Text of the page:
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Dennis M. Kennedy Dennis M. Kennedy
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Denise Howell is a seasoned appellate and intellectual property litigator based in Los Angeles. Denise writes one of the first and most popular law-related blogs, Bag and Baggage, coined the term "blawg" and helped pioneer podcasting for lawyers. Microcontent obsessed since 2001, she is frequently quoted in the media on legal issues involving intellectual property and technology law. "Sound Policy" is Denise's show at IT Conversations, and it's also what she hopes results from the briefs she submits to court. Email Denise at

Dennis Kennedy is a computer lawyer and legal technology expert based in St. Louis, Missouri. An award-winning author, a frequent speaker and a widely-read blogger, he has more than 300 publications on legal, technology and Internet topics, many of which are collected in his e-books. Dennis has been described as someone who knows almost every rock song in existence and, more importantly, how they apply to technology and law. Email Dennis at his gmail address.

Tom Mighell is Senior Counsel and Litigation Technology Support Coordinator at Cowles & Thompson in Dallas. He has published the Internet Legal Research Weekly newsletter since 2000 and blogged about the Internet and legal technology at Inter Alia since August of 2002. With Tom's singing, Ernie on guitar and Dennis' encylopedic knowledge of rock music, we may have the beginnings of a good band, if this whole blog thing doesn't work out. Email Tom at

Marty Schwimmer left a partnership in the largest trademark practice in the world and founded Schwimmer Mitchell, a full-service IP micro-boutique in Westchester County, New York, where he represents owners of famous and not yet famous trademarks. He founded The Trademark Blog, the first IP law blog and the one with the most pictures. He is the first to come in and the last to leave in his firm. Email Marty at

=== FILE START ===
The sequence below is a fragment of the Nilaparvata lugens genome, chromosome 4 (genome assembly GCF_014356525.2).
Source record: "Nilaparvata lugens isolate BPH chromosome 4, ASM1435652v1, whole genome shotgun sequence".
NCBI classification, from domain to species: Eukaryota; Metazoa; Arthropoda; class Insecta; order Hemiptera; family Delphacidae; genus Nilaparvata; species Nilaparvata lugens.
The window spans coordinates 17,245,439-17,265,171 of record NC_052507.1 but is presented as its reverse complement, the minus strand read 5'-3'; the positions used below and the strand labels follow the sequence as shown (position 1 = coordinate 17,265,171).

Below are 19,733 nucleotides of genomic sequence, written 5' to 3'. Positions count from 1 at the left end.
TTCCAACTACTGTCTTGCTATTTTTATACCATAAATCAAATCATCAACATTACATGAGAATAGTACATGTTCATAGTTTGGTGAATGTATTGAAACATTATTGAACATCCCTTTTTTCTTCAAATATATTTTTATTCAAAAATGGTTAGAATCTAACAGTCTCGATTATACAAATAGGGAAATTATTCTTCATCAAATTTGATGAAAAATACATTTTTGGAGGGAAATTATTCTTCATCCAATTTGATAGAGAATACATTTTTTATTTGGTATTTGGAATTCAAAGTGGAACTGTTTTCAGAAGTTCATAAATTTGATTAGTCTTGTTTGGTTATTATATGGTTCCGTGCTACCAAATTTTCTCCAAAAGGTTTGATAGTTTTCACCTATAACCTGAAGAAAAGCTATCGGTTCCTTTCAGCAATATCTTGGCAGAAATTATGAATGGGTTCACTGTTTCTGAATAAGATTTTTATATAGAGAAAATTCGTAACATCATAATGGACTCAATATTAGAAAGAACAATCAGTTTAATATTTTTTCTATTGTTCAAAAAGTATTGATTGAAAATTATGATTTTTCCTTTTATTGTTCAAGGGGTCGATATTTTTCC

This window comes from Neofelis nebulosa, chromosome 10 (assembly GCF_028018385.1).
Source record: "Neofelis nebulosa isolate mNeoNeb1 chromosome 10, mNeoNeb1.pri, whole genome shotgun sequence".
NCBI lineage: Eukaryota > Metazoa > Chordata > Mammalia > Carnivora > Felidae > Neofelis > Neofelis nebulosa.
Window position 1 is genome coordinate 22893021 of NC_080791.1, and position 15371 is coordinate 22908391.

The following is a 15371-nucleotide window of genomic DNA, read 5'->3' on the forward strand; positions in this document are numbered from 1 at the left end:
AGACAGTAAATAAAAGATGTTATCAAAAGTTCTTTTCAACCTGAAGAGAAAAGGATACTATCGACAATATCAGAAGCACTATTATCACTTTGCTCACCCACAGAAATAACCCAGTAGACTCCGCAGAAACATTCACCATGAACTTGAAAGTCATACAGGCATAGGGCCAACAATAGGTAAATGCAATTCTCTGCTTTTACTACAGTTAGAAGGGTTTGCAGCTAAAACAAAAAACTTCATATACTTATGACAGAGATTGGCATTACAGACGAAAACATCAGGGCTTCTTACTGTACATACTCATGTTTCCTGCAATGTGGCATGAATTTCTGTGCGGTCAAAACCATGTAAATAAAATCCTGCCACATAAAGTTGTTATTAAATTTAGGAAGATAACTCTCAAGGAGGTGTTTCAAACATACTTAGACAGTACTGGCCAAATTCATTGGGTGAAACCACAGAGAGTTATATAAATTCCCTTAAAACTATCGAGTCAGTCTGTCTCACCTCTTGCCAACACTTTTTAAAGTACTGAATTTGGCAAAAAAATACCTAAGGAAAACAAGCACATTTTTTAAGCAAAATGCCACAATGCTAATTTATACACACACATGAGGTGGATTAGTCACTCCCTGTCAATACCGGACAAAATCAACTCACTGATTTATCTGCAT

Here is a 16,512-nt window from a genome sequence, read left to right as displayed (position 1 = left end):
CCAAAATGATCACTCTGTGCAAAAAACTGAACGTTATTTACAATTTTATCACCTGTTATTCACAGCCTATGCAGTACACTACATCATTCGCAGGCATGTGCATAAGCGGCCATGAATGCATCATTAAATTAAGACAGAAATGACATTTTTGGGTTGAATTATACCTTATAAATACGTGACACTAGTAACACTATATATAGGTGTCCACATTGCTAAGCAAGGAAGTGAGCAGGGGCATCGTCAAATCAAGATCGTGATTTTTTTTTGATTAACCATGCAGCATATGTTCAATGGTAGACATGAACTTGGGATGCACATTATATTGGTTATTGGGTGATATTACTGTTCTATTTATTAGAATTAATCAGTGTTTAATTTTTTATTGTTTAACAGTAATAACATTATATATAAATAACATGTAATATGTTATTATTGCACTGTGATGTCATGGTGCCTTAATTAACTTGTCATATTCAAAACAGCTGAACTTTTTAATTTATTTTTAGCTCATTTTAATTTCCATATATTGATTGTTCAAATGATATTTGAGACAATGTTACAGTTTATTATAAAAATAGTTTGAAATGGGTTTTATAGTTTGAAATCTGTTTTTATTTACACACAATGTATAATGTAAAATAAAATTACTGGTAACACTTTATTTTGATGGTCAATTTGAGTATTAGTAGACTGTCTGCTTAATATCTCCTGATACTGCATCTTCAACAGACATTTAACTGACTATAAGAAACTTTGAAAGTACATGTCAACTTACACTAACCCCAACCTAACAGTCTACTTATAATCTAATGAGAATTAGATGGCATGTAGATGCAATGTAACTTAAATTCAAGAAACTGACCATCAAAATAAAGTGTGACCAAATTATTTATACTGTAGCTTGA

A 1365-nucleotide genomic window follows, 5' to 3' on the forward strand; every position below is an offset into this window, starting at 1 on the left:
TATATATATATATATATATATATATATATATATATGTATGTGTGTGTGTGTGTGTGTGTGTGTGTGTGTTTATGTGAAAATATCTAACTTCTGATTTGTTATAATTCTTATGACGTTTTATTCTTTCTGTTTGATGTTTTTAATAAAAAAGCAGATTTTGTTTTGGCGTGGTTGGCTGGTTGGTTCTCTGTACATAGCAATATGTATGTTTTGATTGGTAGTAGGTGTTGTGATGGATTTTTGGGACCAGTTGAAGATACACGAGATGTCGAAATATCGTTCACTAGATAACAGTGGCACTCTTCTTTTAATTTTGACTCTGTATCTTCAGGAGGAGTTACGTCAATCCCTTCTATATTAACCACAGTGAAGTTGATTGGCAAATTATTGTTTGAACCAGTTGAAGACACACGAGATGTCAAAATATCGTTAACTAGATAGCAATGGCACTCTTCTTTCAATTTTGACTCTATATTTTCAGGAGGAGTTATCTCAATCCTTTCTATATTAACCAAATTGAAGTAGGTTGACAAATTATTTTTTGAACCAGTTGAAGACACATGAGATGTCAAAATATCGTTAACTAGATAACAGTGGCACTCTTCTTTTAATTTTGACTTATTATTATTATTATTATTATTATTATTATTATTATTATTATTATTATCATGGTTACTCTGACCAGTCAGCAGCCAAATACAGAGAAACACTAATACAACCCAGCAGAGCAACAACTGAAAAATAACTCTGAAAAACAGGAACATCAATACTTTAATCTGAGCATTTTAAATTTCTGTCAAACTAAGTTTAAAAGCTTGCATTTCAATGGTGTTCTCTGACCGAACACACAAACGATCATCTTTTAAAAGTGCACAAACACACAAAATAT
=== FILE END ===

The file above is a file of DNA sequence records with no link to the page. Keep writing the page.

Ernest Svenson practices law with a mid-sized law firm in New Orleans, specializing in business-related lawsuits. Most of his practice takes place in federal court, especially the Eastern District. He is best known for his weblog Ernie the Attorney, which he started as an experiment. Like many experiments it got out of control. Nevertheless, he continues to practice law and, occasionally, to seek enlightenment. Email Ernest at
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« Future of Legal Blogging Article - What makes a legal blog successful or unsuccessful? | Main | Future of Legal Blogging Article - What directions do you expect legal blogging to take over the next few years? »

May 2, 2005

Future of Legal Blogging Article - What's more important in the future: RSS, blogs or collaborations among bloggers?

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Posted by Dennis M. Kennedy

I really like blogging, but I've always said that blogs are the side show and RSS feeds are the main attraction. Lately, I've starting to talk about "Blogging 2.0," which is the current period in which bloggers are starting to cooperate on a variety of projects. When people look back on this period of legal blogging, I think that the focus will be on the projects that grew out of these collaborations rather than on blogging itself. For example, if we ever see something everyone would agree is a "virtual law firm," I have little doubt that it will have grown out of the efforts of bloggers.

Comments (2) + TrackBacks (0) | Category: Future of Legal Blogging Article


1. Marty Schwimmer on May 2, 2005 6:00 PM writes...

Dennis: what can a firm do with RSS that it can't do with a broadcast email?

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2. Dennis on May 2, 2005 10:29 PM writes...

Spam filters are hammering many traditional email newsletters, creating serious doubts about whether your email newsletters will make it to your subscribers. If the newsletters do make it to the inboxes of your subscribers, they have to fight with all of the other emails clamoring for attention in your subscribers' inboxes.

There are some other purely practical issues that favor RSS over email, but more interesting to me are the opportunities an RSS feed can open up for you to create a new type of permission marketing channel to your clients, potential clients and audience.

That said, RSS is still primarily the realm of early adopters and I'd in no way advocate a wholesale replacement of email newsletters with RSS. As with most things, your wisest move is to develop a diversified portfolio of options and give your audience a choice.

I made a few comments on this topic in the article at

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